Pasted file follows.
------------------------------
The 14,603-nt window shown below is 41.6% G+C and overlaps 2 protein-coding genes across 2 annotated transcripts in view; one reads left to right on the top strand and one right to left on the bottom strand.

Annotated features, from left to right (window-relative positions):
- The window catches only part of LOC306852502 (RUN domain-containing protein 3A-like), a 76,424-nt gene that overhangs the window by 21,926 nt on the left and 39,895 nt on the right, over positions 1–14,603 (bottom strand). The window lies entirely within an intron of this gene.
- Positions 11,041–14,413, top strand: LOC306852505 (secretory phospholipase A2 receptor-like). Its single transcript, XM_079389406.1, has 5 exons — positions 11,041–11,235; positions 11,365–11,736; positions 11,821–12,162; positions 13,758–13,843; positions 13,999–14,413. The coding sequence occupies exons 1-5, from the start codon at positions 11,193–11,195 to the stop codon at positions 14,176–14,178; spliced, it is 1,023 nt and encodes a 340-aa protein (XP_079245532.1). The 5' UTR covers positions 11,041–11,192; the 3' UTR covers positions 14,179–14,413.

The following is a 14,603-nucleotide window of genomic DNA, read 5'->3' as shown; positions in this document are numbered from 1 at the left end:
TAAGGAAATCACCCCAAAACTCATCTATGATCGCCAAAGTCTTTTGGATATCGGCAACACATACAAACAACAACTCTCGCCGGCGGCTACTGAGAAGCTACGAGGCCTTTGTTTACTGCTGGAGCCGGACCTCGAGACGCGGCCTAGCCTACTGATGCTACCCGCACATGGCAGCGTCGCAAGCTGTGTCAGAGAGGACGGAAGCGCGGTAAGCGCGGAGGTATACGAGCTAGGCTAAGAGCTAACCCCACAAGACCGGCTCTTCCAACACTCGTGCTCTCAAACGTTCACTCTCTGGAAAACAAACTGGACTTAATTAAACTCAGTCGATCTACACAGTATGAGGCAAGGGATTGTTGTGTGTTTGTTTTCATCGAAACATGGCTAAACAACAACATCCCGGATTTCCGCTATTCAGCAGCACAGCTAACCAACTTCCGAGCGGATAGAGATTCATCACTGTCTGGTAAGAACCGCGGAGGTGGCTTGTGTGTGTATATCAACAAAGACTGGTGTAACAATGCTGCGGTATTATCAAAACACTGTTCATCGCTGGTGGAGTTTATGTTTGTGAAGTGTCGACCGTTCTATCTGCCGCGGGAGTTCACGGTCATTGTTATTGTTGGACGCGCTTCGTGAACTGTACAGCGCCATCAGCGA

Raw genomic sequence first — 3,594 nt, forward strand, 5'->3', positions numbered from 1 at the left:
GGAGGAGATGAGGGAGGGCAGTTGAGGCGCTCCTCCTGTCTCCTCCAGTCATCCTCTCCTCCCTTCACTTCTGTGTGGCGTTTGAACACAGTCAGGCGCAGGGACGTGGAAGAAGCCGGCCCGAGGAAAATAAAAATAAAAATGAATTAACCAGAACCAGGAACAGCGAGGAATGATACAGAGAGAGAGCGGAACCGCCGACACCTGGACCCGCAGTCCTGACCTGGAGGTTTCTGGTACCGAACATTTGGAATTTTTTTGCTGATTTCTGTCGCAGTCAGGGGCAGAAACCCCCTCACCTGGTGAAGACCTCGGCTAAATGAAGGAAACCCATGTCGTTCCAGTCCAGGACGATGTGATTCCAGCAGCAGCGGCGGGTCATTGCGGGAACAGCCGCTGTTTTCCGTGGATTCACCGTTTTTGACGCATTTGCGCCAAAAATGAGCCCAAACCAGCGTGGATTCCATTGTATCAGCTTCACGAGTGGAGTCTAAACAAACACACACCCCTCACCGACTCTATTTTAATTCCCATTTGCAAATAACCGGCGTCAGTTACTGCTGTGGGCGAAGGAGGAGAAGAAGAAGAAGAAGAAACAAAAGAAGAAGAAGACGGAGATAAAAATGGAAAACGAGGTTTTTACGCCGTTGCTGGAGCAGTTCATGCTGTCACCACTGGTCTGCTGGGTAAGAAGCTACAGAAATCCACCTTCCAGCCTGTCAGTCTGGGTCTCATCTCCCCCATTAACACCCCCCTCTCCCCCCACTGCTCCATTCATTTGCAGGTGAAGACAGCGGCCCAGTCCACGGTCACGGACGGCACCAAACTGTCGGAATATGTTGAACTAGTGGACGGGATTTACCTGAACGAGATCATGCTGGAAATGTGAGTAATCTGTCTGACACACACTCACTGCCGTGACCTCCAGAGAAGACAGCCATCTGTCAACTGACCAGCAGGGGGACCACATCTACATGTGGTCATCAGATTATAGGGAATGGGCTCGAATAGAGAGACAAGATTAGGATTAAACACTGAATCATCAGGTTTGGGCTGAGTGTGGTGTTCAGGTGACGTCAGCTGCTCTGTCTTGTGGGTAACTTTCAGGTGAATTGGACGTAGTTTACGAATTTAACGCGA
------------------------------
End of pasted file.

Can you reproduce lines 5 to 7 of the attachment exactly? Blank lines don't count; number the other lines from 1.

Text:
The following is a 14,603-nucleotide window of genomic DNA, read 5'->3' as shown; positions in this document are numbered from 1 at the left end:
TAAGGAAATCACCCCAAAACTCATCTATGATCGCCAAAGTCTTTTGGATATCGGCAACACATACAAACAACAACTCTCGCCGGCGGCTACTGAGAAGCTACGAGGCCTTTGTTTACTGCTGGAGCCGGACCTCGAGACGCGGCCTAGCCTACTGATGCTACCCGCACATGGCAGCGTCGCAAGCTGTGTCAGAGAGGACGGAAGCGCGGTAAGCGCGGAGGTATACGAGCTAGGCTAAGAGCTAACCCCACAAGACCGGCTCTTCCAACACTCGTGCTCTCAAACGTTCACTCTCTGGAAAACAAACTGGACTTAATTAAACTCAGTCGATCTACACAGTATGAGGCAAGGGATTGTTGTGTGTTTGTTTTCATCGAAACATGGCTAAACAACAACATCCCGGATTTCCGCTATTCAGCAGCACAGCTAACCAACTTCCGAGCGGATAGAGATTCATCACTGTCTGGTAAGAACCGCGGAGGTGGCTTGTGTGTGTATATCAACAAAGACTGGTGTAACAATGCTGCGGTATTATCAAAACACTGTTCATCGCTGGTGGAGTTTATGTTTGTGAAGTGTCGACCGTTCTATCTGCCGCGGGAGTTCACGGTCATTGTTATTGTTGGACGCGCTTCGTGAACTGTACAGCGCCATCAGCGA

Raw genomic sequence first — 3,594 nt, forward strand, 5'->3', positions numbered from 1 at the left: